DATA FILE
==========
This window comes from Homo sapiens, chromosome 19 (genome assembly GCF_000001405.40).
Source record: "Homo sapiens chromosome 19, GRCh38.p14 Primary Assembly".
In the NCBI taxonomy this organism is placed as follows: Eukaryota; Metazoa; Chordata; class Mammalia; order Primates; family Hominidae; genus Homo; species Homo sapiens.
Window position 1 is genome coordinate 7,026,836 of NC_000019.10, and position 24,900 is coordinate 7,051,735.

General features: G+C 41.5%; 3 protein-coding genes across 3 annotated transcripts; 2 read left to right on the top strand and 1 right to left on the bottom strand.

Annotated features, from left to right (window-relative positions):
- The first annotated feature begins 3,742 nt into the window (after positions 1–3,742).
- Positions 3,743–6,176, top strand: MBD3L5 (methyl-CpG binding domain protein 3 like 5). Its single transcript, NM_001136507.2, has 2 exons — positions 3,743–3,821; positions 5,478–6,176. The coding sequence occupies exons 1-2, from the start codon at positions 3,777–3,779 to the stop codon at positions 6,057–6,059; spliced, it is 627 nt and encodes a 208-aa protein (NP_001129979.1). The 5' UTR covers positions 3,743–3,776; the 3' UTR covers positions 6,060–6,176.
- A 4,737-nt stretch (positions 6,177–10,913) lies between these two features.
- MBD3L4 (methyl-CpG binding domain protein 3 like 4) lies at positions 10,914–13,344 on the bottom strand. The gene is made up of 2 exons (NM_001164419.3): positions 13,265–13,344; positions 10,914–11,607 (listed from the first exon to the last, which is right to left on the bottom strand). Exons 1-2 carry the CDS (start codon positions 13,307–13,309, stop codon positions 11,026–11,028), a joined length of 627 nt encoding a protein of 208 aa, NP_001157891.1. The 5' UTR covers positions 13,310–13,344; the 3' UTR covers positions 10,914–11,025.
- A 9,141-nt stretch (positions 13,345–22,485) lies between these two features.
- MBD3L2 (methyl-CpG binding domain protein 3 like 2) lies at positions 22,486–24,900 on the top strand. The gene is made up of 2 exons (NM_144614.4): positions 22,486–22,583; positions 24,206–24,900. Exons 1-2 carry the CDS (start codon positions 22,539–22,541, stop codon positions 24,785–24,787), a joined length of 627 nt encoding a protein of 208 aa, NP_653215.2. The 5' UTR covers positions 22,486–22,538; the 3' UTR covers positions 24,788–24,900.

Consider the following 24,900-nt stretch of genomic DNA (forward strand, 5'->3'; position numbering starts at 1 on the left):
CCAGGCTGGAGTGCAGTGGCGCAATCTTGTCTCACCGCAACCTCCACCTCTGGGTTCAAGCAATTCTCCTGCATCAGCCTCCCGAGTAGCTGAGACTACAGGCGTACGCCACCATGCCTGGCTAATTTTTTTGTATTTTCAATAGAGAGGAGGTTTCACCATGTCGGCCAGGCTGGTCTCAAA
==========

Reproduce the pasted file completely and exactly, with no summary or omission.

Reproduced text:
This window comes from Homo sapiens, chromosome 19 (genome assembly GCF_000001405.40).
Source record: "Homo sapiens chromosome 19, GRCh38.p14 Primary Assembly".
In the NCBI taxonomy this organism is placed as follows: Eukaryota; Metazoa; Chordata; class Mammalia; order Primates; family Hominidae; genus Homo; species Homo sapiens.
Window position 1 is genome coordinate 7,026,836 of NC_000019.10, and position 24,900 is coordinate 7,051,735.

General features: G+C 41.5%; 3 protein-coding genes across 3 annotated transcripts; 2 read left to right on the top strand and 1 right to left on the bottom strand.

Annotated features, from left to right (window-relative positions):
- The first annotated feature begins 3,742 nt into the window (after positions 1–3,742).
- Positions 3,743–6,176, top strand: MBD3L5 (methyl-CpG binding domain protein 3 like 5). Its single transcript, NM_001136507.2, has 2 exons — positions 3,743–3,821; positions 5,478–6,176. The coding sequence occupies exons 1-2, from the start codon at positions 3,777–3,779 to the stop codon at positions 6,057–6,059; spliced, it is 627 nt and encodes a 208-aa protein (NP_001129979.1). The 5' UTR covers positions 3,743–3,776; the 3' UTR covers positions 6,060–6,176.
- A 4,737-nt stretch (positions 6,177–10,913) lies between these two features.
- MBD3L4 (methyl-CpG binding domain protein 3 like 4) lies at positions 10,914–13,344 on the bottom strand. The gene is made up of 2 exons (NM_001164419.3): positions 13,265–13,344; positions 10,914–11,607 (listed from the first exon to the last, which is right to left on the bottom strand). Exons 1-2 carry the CDS (start codon positions 13,307–13,309, stop codon positions 11,026–11,028), a joined length of 627 nt encoding a protein of 208 aa, NP_001157891.1. The 5' UTR covers positions 13,310–13,344; the 3' UTR covers positions 10,914–11,025.
- A 9,141-nt stretch (positions 13,345–22,485) lies between these two features.
- MBD3L2 (methyl-CpG binding domain protein 3 like 2) lies at positions 22,486–24,900 on the top strand. The gene is made up of 2 exons (NM_144614.4): positions 22,486–22,583; positions 24,206–24,900. Exons 1-2 carry the CDS (start codon positions 22,539–22,541, stop codon positions 24,785–24,787), a joined length of 627 nt encoding a protein of 208 aa, NP_653215.2. The 5' UTR covers positions 22,486–22,538; the 3' UTR covers positions 24,788–24,900.

Consider the following 24,900-nt stretch of genomic DNA (forward strand, 5'->3'; position numbering starts at 1 on the left):
CCAGGCTGGAGTGCAGTGGCGCAATCTTGTCTCACCGCAACCTCCACCTCTGGGTTCAAGCAATTCTCCTGCATCAGCCTCCCGAGTAGCTGAGACTACAGGCGTACGCCACCATGCCTGGCTAATTTTTTTGTATTTTCAATAGAGAGGAGGTTTCACCATGTCGGCCAGGCTGGTCTCAAA